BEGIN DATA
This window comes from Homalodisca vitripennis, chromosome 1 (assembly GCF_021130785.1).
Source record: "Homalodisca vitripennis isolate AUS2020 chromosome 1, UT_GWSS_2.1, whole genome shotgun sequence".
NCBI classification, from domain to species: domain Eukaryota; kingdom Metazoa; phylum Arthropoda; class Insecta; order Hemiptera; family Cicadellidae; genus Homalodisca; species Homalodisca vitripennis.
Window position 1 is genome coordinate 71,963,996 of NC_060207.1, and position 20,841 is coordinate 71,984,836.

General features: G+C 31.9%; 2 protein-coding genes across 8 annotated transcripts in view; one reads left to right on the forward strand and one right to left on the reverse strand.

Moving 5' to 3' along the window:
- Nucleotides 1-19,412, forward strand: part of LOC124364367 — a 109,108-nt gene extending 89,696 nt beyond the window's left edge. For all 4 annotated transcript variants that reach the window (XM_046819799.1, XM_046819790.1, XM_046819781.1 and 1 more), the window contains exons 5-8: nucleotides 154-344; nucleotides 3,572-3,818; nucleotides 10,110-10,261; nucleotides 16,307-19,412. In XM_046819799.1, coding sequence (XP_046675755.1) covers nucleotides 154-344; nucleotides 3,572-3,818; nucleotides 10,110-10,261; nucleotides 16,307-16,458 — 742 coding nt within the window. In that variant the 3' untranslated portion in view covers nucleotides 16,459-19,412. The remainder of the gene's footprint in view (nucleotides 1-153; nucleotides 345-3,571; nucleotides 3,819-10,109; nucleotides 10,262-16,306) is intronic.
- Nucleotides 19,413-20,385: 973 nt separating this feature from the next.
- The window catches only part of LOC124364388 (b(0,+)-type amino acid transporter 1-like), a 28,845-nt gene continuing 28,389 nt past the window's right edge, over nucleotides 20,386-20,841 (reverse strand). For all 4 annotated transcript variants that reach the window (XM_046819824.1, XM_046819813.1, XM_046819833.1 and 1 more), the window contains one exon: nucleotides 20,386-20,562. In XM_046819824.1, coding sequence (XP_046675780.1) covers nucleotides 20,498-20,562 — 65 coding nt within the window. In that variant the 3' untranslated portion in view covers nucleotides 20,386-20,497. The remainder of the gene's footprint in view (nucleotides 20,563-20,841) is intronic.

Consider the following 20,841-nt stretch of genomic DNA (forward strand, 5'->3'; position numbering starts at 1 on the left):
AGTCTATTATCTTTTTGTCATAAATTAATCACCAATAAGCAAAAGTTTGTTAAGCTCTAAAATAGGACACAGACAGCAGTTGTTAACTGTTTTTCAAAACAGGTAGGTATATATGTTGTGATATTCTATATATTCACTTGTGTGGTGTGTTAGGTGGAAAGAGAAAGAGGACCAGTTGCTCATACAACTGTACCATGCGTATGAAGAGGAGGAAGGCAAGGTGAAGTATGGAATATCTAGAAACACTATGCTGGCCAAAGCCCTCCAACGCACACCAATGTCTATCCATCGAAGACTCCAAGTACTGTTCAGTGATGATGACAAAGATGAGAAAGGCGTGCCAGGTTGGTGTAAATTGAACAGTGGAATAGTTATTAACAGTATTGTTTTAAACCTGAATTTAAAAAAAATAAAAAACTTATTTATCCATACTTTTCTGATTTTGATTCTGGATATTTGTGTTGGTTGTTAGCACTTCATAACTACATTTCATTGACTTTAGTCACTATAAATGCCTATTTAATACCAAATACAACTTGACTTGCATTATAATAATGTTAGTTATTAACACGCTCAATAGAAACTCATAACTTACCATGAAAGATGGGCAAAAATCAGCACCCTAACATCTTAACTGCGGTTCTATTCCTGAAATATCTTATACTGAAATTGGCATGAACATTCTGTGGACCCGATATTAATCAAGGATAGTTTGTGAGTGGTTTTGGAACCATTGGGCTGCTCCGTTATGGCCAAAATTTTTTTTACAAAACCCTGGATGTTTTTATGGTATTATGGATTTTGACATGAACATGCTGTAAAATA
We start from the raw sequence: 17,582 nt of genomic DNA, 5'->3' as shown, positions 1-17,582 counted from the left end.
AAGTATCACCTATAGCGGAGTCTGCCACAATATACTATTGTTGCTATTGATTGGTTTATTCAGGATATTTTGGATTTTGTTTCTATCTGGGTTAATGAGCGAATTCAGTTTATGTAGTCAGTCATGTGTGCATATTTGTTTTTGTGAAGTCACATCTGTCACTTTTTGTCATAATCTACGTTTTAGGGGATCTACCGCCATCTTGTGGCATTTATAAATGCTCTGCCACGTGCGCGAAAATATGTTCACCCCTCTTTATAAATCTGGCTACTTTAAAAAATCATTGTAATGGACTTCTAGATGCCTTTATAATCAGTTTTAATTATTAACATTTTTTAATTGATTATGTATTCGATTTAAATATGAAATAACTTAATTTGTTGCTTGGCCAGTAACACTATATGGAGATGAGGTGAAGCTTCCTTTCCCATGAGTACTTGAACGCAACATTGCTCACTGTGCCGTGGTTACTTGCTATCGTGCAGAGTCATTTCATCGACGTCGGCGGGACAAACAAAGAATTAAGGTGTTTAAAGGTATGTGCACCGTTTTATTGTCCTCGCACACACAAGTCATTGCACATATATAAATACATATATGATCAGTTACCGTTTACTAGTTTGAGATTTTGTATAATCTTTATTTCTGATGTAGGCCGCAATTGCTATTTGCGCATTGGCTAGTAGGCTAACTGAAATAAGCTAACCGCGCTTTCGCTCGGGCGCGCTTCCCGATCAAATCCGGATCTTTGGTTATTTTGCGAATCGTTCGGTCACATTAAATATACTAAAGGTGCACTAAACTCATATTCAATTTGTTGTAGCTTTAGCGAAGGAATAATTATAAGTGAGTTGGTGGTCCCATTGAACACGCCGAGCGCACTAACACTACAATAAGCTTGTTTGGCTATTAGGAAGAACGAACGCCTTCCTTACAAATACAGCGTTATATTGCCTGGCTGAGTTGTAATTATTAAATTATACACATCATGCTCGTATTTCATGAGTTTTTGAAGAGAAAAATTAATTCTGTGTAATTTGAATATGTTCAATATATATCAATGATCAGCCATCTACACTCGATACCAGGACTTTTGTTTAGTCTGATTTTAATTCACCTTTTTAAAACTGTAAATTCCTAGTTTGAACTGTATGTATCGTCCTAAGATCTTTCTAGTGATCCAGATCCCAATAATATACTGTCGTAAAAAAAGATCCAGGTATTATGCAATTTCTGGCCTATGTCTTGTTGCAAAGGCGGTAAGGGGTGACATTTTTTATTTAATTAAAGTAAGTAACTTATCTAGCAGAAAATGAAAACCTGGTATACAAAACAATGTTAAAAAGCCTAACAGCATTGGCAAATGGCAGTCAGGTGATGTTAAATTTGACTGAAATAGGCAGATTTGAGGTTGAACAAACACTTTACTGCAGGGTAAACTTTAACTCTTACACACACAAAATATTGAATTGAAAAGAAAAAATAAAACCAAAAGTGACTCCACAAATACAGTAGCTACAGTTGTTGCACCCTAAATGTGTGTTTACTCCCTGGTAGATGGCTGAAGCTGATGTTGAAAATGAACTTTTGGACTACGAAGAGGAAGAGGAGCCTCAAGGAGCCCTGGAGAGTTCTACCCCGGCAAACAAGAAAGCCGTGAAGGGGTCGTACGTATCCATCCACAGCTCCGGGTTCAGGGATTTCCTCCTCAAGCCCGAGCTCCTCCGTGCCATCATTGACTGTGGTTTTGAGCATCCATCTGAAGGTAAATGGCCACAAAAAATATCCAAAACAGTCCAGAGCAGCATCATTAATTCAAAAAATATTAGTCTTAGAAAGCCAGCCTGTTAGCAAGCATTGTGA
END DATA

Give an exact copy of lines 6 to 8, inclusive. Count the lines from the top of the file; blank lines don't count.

Moving 5' to 3' along the window:
- Nucleotides 1-19,412, forward strand: part of LOC124364367 — a 109,108-nt gene extending 89,696 nt beyond the window's left edge. For all 4 annotated transcript variants that reach the window (XM_046819799.1, XM_046819790.1, XM_046819781.1 and 1 more), the window contains exons 5-8: nucleotides 154-344; nucleotides 3,572-3,818; nucleotides 10,110-10,261; nucleotides 16,307-19,412. In XM_046819799.1, coding sequence (XP_046675755.1) covers nucleotides 154-344; nucleotides 3,572-3,818; nucleotides 10,110-10,261; nucleotides 16,307-16,458 — 742 coding nt within the window. In that variant the 3' untranslated portion in view covers nucleotides 16,459-19,412. The remainder of the gene's footprint in view (nucleotides 1-153; nucleotides 345-3,571; nucleotides 3,819-10,109; nucleotides 10,262-16,306) is intronic.
- Nucleotides 19,413-20,385: 973 nt separating this feature from the next.